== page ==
Gone are the days when European budget airlines carried only the backpacking hordes that mainline operators squeeze into the tail end of the plane.
Business travelers are giving up lounges, cocktails and slippers for a cheaper ticket on short-haul work trips.
As business travel rises, so does the appeal of no-frills carriers — at least for bosses, if not for employees.
Over the past two years, the number of European business passengers on budget airlines almost doubled, according to a survey of 2,500 corporate card users released last week by Company Barclaycard.
The survey found that 53 percent of corporate travelers used a low-cost carrier at least once last year.
And with budget airlines increasing their flights across to European business destinations, discount players could snatch up even more of this lucrative segment of the airline market.
"The majority of business travelers believe business class on mainline airlines doesn't give value for money, so many are looking to the cheaper carriers," said Simon Chick, head of marketing for Company Barclaycard, a leading provider of Visa charge card services for business customers.
"This is across the board. It's driven by the desire to manage costs and is endemic of the rise of Internet bookings."
But while budget carriers are plundering the leisure business of their mainline rivals, it will be harder for them to be as popular in the corporate market, industry observers say.
Flying from airports that are further from city centers, issuing non-changeable tickets and offering no perks like frequent flyer benefits, budget carriers are less likely to be the airline of choice for a more seasoned business traveler.
"For the business traveler, there are many inefficiencies in using a low-cost airline," says Keith Tottem, spokesman for the Guild of Business Travel Agents.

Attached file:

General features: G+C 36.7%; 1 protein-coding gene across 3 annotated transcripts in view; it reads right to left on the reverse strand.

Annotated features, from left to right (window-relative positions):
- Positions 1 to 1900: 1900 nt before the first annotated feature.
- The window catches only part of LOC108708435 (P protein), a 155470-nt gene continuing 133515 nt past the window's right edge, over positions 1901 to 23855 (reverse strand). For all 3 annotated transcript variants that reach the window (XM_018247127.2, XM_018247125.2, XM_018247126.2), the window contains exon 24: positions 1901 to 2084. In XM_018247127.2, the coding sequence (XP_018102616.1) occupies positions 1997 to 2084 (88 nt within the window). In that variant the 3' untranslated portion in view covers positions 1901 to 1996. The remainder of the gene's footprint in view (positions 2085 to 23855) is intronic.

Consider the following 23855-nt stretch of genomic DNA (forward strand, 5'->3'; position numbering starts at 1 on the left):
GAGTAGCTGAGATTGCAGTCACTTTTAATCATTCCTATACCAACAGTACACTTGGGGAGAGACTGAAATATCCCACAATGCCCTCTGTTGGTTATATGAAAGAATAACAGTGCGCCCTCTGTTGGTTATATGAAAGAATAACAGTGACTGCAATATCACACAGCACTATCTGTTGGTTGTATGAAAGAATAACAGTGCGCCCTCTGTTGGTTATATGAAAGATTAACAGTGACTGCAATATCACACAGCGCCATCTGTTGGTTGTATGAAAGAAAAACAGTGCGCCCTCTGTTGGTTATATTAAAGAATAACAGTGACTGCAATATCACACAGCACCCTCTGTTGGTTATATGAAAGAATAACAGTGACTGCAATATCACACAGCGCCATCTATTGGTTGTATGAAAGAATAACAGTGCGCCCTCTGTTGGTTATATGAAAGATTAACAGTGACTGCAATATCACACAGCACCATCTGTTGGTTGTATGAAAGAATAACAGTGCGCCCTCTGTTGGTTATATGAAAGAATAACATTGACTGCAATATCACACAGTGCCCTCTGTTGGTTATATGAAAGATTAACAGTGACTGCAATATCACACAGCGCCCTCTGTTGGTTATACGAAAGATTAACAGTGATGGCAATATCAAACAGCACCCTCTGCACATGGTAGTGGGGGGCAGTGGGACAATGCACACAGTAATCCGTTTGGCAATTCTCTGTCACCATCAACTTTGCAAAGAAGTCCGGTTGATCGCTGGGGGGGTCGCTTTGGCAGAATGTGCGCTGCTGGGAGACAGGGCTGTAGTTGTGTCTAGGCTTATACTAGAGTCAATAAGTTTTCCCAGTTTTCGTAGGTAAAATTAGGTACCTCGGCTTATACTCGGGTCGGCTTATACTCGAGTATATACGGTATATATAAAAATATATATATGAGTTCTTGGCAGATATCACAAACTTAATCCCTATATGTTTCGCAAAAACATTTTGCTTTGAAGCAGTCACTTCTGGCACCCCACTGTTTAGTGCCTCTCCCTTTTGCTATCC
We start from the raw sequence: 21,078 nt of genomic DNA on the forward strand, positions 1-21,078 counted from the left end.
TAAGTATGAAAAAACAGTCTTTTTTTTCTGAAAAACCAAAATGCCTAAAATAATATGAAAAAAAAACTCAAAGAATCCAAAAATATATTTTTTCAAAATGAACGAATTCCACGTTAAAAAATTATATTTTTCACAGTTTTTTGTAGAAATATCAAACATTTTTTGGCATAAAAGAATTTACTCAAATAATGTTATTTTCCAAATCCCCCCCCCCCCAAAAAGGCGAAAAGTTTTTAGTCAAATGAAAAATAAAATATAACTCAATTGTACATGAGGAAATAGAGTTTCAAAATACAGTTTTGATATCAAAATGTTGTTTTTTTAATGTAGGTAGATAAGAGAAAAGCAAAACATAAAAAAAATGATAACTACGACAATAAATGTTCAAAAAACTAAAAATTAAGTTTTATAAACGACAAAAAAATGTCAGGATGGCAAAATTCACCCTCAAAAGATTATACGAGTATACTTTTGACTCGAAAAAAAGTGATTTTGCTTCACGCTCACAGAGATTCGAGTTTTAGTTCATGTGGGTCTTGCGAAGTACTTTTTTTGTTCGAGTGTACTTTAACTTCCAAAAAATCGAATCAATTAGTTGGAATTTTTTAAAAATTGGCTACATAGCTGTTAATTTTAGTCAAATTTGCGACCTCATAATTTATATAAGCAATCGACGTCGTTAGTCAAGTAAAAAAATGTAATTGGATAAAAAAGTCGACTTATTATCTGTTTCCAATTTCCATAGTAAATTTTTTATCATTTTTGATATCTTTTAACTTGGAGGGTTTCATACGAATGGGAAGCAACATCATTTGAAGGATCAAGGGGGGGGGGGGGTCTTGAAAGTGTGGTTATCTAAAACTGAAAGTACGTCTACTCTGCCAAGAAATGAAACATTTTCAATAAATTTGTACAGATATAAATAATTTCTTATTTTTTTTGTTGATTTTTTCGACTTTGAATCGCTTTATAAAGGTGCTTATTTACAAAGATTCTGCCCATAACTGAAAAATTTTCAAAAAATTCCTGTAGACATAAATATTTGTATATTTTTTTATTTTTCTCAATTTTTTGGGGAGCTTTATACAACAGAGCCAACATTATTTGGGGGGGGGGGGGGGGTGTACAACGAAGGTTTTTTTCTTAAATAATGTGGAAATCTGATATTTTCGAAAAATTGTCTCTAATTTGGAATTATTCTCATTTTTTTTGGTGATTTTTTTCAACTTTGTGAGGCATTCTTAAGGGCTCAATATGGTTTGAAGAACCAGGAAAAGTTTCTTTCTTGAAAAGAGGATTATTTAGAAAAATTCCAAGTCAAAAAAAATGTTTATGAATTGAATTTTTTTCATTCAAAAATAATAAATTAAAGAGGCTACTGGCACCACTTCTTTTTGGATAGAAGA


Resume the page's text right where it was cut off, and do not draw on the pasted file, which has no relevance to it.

"If you miss your flight, you could end up paying the same fare as a regular airline and still get no food or drink."
Small, Medium Firms Main Flyers
Company Barclaycard's findings are confirmed in the traffic figures of budget airlines that are populating European skies, offering only one class of service, making passengers pay for their meals and often not giving pre-assigned seats.
Over half the passengers on EasyJet, Europe's second largest budget airline, now travel for business compared with 40 percent at this time last year, says spokesman Toby Nicoll.
At Buzz, the low-cost airline of KLM Royal Dutch Airlines, 41 percent of passengers flew for work last year, while business travelers made up more than one-third of traffic at Go, the low-cost airline put up for sale by British Airways Plc.
Travel is not confined to the lower echelons of corporate life. Recent research at Buzz showed that 72 percent of their business travelers were at the managerial level or above.
The bulk of business travelers are from small- and medium-sized firms that have limited budgets. They are lured by return fares from Britain to mainland Europe as low as $36 — a quarter of the most competitive prices from mainline carriers.
"We attract a different type of corporate traveler, not from the multinational but from smaller, indigenous firms which are more cost-conscious," says Howard Miller, finance director at Ireland's Ryanair, Europe's biggest no-frills airline.
Some 40 percent of traffic at Ryanair is for business.